1 - No, they may not. The UFR relates solely to the current interest rate curve used to discount insurance liabilities in the adequacy test. As the UFR and its calibration bear no relationship to expectations about the level and volatility of future yield curves, the UFR does not affect the interest rate volatilities applied in the adequacy test.
2 - No, they may not. Doing so is incompatible not only with a consistent application of the yield curve in the method to value options and guarantees but also with the theorem of arbitrage-free pricing. The current yield curve by which cash flows accrue interest must be equal to the yield curve by which they are discounted.
In valuing options (e.g. the options of policyholders which are implicit in the insurance) and guarantees for the purpose of the adequacy test, insurers apply a range of methods including economic scenario generators and closed form formulas. The introduction of the UFR in the current interest rate curve of the adequacy test is not intended to make immediate changes to the methods used to value options and guarantees, including the adjustment of interest rate scenarios such that the forward rates separately converge to the UFR in every scenario. Any changes to the valuation method for options and guarantees must be applied consistently and must be reconcilable as much as possible with the theorem of arbitrage-free pricing.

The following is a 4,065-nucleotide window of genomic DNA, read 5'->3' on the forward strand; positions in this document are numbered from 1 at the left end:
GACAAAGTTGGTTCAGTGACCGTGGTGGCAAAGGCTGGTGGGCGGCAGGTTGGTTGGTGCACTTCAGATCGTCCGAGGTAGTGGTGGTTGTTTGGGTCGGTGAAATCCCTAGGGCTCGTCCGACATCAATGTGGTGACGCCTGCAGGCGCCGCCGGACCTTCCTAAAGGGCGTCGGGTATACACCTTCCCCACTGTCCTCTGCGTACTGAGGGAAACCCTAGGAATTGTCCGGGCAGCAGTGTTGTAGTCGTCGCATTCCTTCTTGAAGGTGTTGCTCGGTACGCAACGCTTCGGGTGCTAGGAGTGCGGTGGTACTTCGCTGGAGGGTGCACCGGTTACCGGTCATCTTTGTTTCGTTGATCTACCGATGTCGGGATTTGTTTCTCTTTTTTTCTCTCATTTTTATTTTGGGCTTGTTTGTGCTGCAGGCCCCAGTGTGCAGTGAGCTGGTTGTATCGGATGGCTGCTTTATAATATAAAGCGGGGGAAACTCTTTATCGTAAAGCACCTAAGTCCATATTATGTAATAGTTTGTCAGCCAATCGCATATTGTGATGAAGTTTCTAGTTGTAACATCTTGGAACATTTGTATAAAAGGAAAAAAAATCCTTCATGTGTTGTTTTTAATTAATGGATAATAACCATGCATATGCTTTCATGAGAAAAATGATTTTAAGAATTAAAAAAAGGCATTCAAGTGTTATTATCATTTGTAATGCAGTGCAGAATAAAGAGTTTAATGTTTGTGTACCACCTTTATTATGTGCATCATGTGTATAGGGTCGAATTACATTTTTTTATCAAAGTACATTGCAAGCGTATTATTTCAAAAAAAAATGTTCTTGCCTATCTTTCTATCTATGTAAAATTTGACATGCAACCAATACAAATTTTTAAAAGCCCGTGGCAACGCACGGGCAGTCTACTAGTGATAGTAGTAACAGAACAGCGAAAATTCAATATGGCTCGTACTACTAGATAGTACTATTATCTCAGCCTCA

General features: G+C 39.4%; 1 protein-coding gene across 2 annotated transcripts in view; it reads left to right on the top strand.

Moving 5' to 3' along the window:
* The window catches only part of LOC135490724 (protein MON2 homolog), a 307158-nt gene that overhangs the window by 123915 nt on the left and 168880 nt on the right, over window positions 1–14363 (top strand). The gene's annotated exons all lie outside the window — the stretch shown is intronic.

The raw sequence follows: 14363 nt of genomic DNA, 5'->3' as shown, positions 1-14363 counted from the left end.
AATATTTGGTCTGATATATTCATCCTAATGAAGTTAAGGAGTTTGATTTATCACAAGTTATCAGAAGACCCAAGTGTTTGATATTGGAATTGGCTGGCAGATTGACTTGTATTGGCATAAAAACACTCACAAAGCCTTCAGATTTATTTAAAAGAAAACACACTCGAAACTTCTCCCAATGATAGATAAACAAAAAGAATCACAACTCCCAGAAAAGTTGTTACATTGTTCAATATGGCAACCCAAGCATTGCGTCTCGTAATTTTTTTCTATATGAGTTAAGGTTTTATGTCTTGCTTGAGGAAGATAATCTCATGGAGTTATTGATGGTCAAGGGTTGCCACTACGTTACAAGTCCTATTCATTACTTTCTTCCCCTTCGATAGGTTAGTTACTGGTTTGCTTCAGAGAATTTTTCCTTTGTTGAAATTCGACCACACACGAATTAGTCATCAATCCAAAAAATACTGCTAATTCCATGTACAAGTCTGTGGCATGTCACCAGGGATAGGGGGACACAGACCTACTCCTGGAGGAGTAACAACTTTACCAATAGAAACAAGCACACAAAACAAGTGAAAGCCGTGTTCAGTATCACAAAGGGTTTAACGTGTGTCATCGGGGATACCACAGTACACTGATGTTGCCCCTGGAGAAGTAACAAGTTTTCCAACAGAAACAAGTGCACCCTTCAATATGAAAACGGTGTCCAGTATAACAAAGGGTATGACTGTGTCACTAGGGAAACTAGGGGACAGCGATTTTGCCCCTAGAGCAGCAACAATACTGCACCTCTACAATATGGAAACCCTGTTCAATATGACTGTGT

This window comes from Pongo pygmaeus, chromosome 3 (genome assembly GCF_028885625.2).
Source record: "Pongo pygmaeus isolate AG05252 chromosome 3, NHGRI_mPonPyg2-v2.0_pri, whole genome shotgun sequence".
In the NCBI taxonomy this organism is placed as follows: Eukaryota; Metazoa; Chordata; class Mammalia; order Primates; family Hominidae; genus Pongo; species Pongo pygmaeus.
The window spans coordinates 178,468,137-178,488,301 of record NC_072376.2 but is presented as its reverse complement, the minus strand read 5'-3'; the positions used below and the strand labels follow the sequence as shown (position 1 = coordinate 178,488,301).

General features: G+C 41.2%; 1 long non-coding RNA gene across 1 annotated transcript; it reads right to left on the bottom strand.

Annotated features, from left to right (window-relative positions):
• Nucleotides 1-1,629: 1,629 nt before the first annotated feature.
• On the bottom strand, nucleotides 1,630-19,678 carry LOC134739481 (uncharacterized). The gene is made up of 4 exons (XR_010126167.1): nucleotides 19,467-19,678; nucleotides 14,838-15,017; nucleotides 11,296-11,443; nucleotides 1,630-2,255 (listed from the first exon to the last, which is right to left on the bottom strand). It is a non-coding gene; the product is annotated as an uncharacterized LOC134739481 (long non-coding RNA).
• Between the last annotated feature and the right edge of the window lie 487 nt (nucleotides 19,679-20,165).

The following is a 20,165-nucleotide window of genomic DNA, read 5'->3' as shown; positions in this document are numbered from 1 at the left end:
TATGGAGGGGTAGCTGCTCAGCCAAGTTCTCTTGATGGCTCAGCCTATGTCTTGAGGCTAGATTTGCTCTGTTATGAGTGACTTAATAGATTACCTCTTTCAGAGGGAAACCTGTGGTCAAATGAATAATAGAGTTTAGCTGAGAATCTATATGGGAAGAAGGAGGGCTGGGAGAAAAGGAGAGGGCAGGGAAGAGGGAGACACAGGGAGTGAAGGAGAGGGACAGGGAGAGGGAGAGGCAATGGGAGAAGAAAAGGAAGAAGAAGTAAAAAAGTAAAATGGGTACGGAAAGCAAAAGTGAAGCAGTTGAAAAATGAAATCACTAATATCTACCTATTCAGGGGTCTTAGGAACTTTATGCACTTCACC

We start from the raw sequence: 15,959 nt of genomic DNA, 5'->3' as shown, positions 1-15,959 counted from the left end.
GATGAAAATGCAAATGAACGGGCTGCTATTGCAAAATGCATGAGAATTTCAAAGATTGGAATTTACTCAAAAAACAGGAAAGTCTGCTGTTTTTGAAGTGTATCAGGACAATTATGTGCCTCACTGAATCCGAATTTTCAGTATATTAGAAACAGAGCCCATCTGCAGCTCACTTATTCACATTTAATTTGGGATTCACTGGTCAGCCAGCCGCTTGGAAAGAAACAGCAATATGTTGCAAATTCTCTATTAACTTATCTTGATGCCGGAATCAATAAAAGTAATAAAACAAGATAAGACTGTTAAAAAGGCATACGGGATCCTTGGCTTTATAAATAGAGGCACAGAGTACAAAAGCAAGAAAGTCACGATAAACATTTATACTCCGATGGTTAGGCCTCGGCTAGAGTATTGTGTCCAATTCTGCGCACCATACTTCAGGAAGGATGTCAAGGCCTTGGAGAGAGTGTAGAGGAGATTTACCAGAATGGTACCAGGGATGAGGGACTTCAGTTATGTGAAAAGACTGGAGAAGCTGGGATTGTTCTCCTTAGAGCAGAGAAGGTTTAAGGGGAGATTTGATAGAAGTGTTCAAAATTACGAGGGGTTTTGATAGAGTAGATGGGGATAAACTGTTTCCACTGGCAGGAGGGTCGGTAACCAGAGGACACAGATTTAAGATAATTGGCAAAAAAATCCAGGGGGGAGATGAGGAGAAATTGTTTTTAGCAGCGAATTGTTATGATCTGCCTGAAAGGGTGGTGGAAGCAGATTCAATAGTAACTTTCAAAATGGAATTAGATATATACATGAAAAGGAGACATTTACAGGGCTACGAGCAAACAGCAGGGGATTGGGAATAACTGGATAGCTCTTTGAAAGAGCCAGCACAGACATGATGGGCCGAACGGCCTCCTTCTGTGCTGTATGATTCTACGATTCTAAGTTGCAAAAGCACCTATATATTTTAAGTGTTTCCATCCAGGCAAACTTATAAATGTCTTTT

Naturally, insurers must explain how they value options and guarantees in the adequacy test.
Insurers may use the Good Practice – Adequacy Test for Life Insurers when valuing options and guarantees and drafting the related explanatory notes.